Wednesday, November 23, 2011

Sodas Linked To Increased Teen Aggression


Could sugary sodas possibly make you violent? A recent study looking at teenagers in Boston public schools has found a possible link between drinking non-diet sodas and an increase in violent behaviors.


What the study found is that the teenagers who drink more than 5 cans (12oz each) of non-diet soda a week showed a 9-15% increased likelihood of engaging in aggressive or violent behavior. Shockingly, the reported effect of sodas on violence closely matches the results that tobacco or alcohol have on teens. With over 30% of teens reporting drinking 5 or more sodas per week, these effects may be more widespread than expected.

As the amount of soda a teen drinks increases, so too does the likelihood of aggressive behavior. Of the studied teens who drink 14 or more cans of soda a week, 42% carried a gun, 58% were violent toward peers, 45% were violent toward a sibling or other child in the family, and almost 27% were violent with their dates. The results showed a dose-dependant response from soda intake -- the more sodas consumed increased the risk of violence by a similar amount.

Whether sugar, high fructose corn syrup, caffeine, or some combination of ingredients is causing this shift in behavior is not clear. However, this research strongly suggests that soda intake is in some way related to these risky behaviors. Of course, water is an often overlooked but widely available alternative to sodas, with the added benefit of not causing these symptoms in teenagers who drink it.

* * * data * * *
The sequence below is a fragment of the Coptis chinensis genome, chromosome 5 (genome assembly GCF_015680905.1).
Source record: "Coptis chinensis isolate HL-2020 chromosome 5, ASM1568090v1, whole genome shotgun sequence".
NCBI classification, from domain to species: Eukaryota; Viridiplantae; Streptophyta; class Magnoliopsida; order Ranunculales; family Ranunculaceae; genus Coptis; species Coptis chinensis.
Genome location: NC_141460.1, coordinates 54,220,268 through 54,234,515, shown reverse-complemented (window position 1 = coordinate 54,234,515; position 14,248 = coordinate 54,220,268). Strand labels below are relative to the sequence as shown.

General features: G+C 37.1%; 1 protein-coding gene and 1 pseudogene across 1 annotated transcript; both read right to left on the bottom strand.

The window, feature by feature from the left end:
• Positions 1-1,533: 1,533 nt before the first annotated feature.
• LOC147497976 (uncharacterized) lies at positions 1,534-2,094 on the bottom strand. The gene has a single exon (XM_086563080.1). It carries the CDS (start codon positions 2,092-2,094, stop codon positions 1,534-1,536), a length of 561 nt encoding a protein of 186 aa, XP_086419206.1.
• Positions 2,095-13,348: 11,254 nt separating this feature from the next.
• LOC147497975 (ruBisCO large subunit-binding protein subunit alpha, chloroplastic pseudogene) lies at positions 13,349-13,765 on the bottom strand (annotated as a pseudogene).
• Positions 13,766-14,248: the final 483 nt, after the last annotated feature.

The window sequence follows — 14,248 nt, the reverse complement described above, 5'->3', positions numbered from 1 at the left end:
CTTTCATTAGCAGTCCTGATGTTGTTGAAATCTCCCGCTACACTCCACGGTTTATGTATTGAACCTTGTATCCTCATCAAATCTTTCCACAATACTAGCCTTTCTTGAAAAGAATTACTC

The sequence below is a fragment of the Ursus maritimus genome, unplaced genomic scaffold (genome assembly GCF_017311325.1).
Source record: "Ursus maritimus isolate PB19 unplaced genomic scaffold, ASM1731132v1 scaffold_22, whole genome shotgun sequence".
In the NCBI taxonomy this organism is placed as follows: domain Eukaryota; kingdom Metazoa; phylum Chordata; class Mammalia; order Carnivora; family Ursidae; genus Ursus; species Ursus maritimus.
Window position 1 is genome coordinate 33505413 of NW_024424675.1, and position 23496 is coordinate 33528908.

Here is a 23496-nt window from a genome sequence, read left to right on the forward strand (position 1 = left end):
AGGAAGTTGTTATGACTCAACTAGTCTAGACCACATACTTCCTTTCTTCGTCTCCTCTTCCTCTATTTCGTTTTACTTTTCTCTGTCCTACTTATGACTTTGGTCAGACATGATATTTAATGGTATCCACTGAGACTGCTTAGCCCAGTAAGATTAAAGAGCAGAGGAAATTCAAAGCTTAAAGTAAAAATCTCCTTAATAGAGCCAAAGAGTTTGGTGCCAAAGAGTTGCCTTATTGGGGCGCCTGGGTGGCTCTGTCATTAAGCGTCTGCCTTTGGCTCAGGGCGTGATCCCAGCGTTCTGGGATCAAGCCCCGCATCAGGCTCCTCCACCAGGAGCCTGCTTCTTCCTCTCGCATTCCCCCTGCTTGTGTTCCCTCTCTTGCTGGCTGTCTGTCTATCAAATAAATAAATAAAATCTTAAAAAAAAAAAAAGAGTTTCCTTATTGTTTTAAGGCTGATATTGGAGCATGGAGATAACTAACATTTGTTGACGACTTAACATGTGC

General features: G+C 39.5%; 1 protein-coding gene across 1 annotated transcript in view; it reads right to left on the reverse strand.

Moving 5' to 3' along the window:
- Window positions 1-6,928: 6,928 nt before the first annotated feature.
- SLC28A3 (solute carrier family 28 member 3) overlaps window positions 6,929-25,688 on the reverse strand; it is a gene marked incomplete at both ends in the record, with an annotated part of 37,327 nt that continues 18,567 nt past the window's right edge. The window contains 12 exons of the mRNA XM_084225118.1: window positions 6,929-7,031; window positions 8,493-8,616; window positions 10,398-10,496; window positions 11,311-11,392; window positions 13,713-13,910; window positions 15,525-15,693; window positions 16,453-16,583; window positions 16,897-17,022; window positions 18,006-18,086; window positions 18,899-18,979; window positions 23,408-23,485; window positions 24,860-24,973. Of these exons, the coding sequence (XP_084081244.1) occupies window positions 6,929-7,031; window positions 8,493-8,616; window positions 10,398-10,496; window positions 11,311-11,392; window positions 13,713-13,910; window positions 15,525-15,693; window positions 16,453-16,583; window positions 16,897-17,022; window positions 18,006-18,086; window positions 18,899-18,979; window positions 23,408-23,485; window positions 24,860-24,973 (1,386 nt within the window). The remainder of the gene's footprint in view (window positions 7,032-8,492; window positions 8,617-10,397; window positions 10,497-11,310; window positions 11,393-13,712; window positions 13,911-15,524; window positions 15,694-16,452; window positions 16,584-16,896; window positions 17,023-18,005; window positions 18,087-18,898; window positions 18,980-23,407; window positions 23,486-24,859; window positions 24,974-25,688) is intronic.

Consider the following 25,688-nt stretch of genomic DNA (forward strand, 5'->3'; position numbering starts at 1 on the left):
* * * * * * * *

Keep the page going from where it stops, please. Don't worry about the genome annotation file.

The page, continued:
Remember, every chemical, from sugar to prescription drugs, that we put in our body has the potential to alter our body’s chemistry in some way. If you’ve ever seen how small children behave on a “sugar high” after eating too much candy, these study results are probably not that surprising. With this study being the first to illustrate this link, the push to stop selling sodas in schools may start to gain some traction.

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Researched and written by Dr. Rebecca Malamed, M.D. with assistance from Mr. Malcolm Potter.

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